By Staff Writer Seth Tamarkin.
Nearly twenty years after its premiere, King of the Hill has finally found a streaming home in Hulu and that should be cause for celebration. The cartoon has managed to become one of the most relevant and unique TV comedies ever despite first airing in 1997.
What makes King of the Hill so unique and beloved is that it deals with social issues with a different point of view than most other sitcoms. The titular show follows propane (and propane accessories) salesman Hank Hill and his family’s life in the small suburb of Arlen, Texas. While Family Guy and most other sitcoms focus on a suburban family in the north, Hank Hill’s family and everyone else in their town are proudly conservative, so it’s funny and interesting to see their reaction to issues that otherwise garner similar responses on television.
In Arlen, Texas, Hank’s friend Dale saying that “guns don’t kill people, the government does” isn’t a controversial statement. A reference to Reagan causes Hank to lament “I miss voting for that man”, and there’s nothing more earth-shattering to Hank than the reveal in the episode “Yankee Hankee” that he was born in Yankee Stadium and not Texas. The news gets to him so much that he goes on a rant towards his parents that it was their “fault I was born in New York and I can’t drive my truck and I tried a bagel and actually liked it. No, no more lies — I loved that bagel!”
Hank’s traditional values extend to more than just New York though. One of the driving forces behind the show is Hank’s strained relationship towards his young son Bobby due to preconceived notions of masculinity, a popular topic nowadays. While Hank’s crowning achievement was his high school quarterback days and wears his traditional views on masculinity on his sleeve, Bobby would rather grow roses and do prop comedy than ever play a sport.
More so, Hank cannot emotionally relate to Bobby due to an aversity to affection, which makes their interactions more hysterically awkward. The series doesn’t just offer the awkward, dry comedy that fuels many comedies nowadays though. Emotionally resonant scenes are intertwined with the comedy quite regularly, and flow seamlessly into each other so the emotional aspects don’t come off as forced.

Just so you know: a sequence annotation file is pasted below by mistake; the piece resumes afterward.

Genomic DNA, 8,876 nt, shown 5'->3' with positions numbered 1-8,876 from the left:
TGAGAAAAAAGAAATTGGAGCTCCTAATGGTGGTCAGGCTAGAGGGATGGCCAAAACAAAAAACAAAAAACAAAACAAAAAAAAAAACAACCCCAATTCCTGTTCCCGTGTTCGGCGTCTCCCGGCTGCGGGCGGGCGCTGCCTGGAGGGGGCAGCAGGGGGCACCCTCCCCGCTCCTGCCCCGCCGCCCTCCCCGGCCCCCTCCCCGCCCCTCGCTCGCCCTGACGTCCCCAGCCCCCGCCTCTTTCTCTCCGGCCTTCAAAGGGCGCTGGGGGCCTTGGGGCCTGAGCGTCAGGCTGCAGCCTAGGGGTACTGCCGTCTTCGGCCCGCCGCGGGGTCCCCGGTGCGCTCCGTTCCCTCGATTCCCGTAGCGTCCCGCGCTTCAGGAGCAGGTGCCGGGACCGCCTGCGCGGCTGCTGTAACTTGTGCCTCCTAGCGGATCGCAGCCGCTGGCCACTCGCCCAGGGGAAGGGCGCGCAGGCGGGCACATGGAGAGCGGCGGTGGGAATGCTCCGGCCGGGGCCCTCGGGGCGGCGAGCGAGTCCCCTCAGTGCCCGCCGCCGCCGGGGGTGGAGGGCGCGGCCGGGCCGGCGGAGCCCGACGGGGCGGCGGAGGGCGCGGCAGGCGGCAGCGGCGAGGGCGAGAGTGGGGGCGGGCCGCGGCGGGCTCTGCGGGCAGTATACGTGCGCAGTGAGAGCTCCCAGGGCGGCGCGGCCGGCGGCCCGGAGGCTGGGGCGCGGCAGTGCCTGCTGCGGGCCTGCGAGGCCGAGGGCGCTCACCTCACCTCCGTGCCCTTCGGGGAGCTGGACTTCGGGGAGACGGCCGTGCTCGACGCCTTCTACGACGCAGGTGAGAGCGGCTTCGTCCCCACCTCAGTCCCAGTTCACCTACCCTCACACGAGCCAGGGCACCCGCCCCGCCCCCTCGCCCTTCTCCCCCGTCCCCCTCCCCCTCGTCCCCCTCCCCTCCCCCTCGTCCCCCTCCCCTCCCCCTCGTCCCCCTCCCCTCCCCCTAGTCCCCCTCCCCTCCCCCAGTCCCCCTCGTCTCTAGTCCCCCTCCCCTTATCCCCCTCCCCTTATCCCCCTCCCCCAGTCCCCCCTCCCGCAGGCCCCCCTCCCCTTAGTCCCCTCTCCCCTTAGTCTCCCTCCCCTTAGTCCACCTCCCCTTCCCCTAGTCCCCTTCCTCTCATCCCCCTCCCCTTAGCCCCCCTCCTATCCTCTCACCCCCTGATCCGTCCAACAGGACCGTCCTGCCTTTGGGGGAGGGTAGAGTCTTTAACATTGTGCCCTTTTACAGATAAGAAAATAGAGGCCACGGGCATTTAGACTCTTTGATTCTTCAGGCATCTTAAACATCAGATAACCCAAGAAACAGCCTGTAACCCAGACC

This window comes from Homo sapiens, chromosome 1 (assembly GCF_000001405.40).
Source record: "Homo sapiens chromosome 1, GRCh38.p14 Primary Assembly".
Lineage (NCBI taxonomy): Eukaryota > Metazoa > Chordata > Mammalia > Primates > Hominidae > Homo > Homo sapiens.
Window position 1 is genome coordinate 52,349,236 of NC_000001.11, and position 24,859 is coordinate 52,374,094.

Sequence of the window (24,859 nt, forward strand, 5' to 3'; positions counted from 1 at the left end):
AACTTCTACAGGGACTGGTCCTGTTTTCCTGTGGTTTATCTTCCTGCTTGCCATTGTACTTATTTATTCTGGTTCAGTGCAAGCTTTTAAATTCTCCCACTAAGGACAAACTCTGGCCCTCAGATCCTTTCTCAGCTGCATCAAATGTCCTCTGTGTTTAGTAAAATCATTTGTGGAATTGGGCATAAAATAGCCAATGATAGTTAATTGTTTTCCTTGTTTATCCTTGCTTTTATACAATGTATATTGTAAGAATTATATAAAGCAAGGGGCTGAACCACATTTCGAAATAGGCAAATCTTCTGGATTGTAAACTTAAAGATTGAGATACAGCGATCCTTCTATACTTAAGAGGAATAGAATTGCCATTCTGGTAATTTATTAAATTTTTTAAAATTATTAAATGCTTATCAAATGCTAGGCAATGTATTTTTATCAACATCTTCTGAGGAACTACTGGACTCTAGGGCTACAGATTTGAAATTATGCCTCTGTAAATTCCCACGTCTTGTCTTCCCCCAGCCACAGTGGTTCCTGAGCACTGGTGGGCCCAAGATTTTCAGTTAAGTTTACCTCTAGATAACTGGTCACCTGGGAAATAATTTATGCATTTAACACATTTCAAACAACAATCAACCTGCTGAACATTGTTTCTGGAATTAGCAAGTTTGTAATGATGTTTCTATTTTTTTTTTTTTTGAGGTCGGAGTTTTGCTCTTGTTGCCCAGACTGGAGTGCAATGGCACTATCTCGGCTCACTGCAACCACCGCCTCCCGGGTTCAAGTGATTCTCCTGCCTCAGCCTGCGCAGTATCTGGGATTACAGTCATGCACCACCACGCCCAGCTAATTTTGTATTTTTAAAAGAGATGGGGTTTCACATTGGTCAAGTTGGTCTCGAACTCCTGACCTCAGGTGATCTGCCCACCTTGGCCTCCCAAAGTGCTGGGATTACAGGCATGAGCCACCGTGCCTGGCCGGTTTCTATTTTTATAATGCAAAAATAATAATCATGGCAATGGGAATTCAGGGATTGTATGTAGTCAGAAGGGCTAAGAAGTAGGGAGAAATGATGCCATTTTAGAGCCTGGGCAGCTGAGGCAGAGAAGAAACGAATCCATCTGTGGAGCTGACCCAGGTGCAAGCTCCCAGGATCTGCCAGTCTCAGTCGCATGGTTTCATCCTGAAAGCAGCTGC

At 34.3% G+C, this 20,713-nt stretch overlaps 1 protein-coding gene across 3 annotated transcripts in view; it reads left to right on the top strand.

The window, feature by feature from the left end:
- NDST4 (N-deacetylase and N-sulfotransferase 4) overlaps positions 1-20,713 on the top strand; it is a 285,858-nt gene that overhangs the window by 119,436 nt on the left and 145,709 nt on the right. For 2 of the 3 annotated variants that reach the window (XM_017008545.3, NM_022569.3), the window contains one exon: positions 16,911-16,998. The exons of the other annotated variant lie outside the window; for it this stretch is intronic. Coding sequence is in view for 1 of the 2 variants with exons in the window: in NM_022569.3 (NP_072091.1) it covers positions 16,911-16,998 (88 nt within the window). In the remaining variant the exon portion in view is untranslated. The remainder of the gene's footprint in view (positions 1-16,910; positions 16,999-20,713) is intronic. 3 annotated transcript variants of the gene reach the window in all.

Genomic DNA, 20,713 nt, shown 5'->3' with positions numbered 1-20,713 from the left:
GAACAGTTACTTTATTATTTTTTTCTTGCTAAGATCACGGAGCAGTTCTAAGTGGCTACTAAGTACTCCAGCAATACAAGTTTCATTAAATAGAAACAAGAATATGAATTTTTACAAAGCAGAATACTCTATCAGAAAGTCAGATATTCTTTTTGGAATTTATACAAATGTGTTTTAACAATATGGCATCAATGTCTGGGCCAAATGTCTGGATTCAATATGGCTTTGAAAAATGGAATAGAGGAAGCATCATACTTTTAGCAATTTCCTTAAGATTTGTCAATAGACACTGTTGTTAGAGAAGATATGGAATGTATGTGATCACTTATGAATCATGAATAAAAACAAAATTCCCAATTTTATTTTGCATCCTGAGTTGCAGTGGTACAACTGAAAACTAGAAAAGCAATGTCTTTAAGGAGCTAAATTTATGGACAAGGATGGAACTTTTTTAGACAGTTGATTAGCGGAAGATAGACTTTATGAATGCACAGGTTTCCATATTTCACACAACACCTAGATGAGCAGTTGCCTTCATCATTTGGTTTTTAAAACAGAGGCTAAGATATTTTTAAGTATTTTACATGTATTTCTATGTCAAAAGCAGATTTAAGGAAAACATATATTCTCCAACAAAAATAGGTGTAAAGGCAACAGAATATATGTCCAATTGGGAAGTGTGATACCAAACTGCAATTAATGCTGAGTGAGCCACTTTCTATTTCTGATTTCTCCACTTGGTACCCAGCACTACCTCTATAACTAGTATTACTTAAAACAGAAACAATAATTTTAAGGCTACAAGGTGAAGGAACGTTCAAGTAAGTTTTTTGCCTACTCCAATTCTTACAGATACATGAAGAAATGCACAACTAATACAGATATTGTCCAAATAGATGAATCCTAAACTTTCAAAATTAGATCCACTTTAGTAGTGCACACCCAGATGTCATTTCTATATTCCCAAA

Another character that highlights the cartoon’s originality is Hank’s wife Peggy. The standard setup in sitcoms is to have a loud, schlubby husband with a sexualized housewife, but the show never treats Peggy the same way. Instead, she is loud and obnoxiously prideful, like when she reminds any and everyone how she won Substitute Teacher of the Year two years in a row, and the writers finds endless hilarious situations that humble her hubris like a Greek tragedy.
A great example is season 6’s “Lupe’s Revenge”, which sees Peggy’s “fluent” Spanish skills come back to haunt her when she accidently kidnaps a Mexican girl. The only reason a Mexican court doesn’t send Peggy to prison is after Hank easily shows the jury how awful her Spanish is by asking her basic questions in the language.
But more than anything, the most important reason why KoTH’s return to streaming is welcome is that it may be the only television show that exhibits a realistic conservative experience grounded in reality. When the only programs on television that reflect conservativism are Roseanne reboots and FOX News, it’s easy to believe that all conservatives are, well, crazy. King of the Hill rejects that narrative though by having complex characters that don’t shy away from their traditional values. You don’t have to agree with everything Hank does, but you can understand where he’s coming from and ultimately relate to his family.
Thanks to unusually well-written characters and thirteen quality seasons, King of the Hill conveys that it’s okay to have wildly different views from someone else and still be likable. In these divisive times, that is why it is the perfect show to begin watching.